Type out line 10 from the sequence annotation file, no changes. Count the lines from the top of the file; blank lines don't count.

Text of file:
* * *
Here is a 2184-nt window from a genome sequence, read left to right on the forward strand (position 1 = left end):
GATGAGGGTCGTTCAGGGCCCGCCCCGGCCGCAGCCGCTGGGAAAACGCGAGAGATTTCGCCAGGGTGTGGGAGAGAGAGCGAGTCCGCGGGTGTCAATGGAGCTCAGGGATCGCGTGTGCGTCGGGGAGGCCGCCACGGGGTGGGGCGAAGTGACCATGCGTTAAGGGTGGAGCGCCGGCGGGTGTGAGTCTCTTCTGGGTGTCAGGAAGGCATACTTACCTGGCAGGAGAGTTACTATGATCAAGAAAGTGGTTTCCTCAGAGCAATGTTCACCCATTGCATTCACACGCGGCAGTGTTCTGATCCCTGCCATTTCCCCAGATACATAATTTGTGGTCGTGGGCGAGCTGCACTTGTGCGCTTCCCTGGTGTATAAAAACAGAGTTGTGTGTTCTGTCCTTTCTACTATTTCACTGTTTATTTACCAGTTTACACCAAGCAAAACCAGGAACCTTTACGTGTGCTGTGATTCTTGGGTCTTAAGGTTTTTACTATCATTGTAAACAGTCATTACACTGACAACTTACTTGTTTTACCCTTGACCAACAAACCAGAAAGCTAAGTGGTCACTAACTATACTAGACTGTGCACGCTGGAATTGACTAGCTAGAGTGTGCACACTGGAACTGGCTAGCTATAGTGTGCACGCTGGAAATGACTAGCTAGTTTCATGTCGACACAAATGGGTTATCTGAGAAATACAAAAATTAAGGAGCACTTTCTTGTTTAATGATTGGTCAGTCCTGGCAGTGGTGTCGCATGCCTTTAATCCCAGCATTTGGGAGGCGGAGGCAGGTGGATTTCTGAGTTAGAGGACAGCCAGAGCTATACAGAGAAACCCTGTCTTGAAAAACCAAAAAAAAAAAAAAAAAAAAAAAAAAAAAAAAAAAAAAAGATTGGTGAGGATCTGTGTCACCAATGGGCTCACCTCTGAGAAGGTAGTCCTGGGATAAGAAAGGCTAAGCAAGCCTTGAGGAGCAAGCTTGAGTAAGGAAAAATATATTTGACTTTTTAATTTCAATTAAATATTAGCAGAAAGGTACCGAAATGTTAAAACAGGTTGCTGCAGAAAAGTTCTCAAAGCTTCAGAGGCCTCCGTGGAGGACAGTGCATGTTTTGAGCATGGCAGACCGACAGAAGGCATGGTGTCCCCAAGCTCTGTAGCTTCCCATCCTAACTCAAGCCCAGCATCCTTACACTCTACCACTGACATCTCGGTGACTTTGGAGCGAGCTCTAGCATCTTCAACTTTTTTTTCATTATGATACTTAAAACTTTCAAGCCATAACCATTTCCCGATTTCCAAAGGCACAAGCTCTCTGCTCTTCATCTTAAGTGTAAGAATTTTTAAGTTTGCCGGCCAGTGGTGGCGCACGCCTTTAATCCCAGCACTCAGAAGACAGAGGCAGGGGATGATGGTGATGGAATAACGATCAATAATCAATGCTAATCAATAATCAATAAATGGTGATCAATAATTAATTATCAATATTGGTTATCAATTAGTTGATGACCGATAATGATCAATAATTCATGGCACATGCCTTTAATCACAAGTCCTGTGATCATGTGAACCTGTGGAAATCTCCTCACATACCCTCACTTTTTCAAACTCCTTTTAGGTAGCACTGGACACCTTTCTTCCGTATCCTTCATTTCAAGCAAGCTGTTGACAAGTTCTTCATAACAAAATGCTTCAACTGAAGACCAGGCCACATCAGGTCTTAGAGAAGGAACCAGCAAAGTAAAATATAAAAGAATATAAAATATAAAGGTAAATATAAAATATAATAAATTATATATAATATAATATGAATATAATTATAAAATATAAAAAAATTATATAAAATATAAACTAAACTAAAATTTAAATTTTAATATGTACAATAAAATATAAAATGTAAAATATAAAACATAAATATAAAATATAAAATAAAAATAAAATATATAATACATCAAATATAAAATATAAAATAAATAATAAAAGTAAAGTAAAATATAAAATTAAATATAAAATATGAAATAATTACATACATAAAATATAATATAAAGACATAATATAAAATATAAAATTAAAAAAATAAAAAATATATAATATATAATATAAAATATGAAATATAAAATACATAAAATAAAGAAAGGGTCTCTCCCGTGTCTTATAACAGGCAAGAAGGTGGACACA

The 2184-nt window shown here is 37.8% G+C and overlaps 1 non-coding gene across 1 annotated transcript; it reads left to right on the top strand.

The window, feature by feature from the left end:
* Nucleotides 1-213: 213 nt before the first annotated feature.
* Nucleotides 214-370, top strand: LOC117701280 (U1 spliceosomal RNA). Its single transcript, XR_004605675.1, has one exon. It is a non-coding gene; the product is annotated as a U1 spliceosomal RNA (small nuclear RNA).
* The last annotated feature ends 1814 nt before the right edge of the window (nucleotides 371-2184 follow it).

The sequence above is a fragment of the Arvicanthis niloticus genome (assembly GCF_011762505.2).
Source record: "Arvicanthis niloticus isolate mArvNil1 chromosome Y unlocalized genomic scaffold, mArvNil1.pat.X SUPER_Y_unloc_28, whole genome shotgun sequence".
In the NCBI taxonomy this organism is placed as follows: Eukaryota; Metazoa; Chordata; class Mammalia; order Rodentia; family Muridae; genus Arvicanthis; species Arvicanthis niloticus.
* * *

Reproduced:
In the NCBI taxonomy this organism is placed as follows: Eukaryota; Metazoa; Chordata; class Mammalia; order Rodentia; family Muridae; genus Arvicanthis; species Arvicanthis niloticus.